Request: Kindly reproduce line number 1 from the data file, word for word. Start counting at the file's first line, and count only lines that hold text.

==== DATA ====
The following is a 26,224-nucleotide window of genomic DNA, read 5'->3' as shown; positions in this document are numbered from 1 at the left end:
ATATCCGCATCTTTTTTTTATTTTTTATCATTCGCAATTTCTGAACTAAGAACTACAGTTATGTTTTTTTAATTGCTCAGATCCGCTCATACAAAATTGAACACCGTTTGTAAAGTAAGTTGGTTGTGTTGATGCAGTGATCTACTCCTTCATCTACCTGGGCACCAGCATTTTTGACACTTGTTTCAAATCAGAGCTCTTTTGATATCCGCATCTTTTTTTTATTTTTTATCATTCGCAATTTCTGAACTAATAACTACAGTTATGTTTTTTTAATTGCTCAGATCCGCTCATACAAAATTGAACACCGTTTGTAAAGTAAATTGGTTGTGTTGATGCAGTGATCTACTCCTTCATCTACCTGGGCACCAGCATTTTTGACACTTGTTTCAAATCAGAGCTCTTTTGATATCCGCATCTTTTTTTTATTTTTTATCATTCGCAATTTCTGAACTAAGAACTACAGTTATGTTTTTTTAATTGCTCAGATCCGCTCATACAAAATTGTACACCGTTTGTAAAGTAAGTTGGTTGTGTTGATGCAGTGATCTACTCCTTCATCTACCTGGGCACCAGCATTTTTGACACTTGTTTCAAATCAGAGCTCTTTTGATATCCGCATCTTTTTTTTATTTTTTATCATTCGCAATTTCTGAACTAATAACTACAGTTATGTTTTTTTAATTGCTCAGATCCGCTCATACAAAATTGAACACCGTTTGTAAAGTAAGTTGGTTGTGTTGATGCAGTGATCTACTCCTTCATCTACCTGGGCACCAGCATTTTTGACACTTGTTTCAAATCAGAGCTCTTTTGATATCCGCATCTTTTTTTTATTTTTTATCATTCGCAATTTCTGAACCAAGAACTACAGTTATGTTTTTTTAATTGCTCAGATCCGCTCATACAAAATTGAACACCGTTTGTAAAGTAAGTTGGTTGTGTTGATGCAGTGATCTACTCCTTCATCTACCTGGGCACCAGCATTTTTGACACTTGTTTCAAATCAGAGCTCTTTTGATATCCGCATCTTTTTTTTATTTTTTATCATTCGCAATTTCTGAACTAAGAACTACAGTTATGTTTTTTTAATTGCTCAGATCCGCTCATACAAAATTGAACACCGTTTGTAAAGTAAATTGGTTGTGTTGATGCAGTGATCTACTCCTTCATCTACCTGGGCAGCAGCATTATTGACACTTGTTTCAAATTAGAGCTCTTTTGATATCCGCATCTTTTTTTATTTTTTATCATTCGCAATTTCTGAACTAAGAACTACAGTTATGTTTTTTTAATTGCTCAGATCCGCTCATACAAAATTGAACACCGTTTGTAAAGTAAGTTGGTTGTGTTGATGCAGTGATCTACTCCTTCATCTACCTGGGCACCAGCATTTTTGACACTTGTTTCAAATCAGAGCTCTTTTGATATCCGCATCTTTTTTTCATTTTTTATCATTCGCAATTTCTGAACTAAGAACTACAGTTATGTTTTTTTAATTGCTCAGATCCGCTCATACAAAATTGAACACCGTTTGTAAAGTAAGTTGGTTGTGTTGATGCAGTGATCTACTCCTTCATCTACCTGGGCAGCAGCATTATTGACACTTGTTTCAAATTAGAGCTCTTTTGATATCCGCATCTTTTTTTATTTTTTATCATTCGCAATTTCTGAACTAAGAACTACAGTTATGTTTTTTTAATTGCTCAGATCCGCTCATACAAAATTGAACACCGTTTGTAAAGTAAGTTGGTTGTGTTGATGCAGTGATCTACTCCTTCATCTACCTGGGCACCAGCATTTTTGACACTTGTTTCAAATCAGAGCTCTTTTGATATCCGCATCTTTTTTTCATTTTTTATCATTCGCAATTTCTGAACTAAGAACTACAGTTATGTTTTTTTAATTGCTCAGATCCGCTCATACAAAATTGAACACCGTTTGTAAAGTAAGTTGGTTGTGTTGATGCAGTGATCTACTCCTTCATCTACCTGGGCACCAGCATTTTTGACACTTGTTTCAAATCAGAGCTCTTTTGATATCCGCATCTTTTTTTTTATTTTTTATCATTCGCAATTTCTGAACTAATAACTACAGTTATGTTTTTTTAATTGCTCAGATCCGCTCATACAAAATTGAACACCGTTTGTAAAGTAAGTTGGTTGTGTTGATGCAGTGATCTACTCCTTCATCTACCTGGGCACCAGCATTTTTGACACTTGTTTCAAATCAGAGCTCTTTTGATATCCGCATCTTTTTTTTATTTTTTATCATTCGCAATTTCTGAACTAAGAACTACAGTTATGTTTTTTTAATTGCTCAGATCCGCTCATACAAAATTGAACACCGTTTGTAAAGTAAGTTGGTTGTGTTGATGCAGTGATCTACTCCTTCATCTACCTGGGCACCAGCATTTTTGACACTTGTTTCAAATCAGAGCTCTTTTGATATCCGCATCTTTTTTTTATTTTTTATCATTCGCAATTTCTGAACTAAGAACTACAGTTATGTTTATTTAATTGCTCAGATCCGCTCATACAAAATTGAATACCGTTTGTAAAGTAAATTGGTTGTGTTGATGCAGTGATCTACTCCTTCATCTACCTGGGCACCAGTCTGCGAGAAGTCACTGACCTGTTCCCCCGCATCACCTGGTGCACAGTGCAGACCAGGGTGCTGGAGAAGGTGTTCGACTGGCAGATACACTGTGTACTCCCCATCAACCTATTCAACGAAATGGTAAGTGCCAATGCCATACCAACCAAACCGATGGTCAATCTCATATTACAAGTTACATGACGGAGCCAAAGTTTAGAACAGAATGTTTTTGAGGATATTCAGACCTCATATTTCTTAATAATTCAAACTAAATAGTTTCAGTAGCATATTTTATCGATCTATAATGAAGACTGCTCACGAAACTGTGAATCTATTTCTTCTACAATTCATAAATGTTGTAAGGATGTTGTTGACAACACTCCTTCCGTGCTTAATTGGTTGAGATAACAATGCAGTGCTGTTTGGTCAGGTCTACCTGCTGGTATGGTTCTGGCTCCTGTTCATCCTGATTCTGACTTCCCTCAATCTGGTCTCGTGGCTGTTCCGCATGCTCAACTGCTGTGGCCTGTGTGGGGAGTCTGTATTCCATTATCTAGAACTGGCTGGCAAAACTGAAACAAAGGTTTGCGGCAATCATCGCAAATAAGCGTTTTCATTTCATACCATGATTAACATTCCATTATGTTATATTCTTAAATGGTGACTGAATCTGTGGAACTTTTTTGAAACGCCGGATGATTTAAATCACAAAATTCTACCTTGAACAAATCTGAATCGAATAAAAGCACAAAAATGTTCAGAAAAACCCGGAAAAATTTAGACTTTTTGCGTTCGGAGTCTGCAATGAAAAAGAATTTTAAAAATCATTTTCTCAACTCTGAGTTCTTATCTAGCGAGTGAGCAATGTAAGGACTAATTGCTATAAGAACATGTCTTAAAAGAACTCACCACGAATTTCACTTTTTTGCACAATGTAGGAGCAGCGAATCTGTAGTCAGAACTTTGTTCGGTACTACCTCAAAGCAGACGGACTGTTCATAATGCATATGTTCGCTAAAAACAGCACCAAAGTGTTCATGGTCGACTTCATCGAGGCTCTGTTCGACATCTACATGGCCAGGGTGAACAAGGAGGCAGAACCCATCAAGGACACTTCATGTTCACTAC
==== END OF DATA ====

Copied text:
The following is a 26,224-nucleotide window of genomic DNA, read 5'->3' as shown; positions in this document are numbered from 1 at the left end: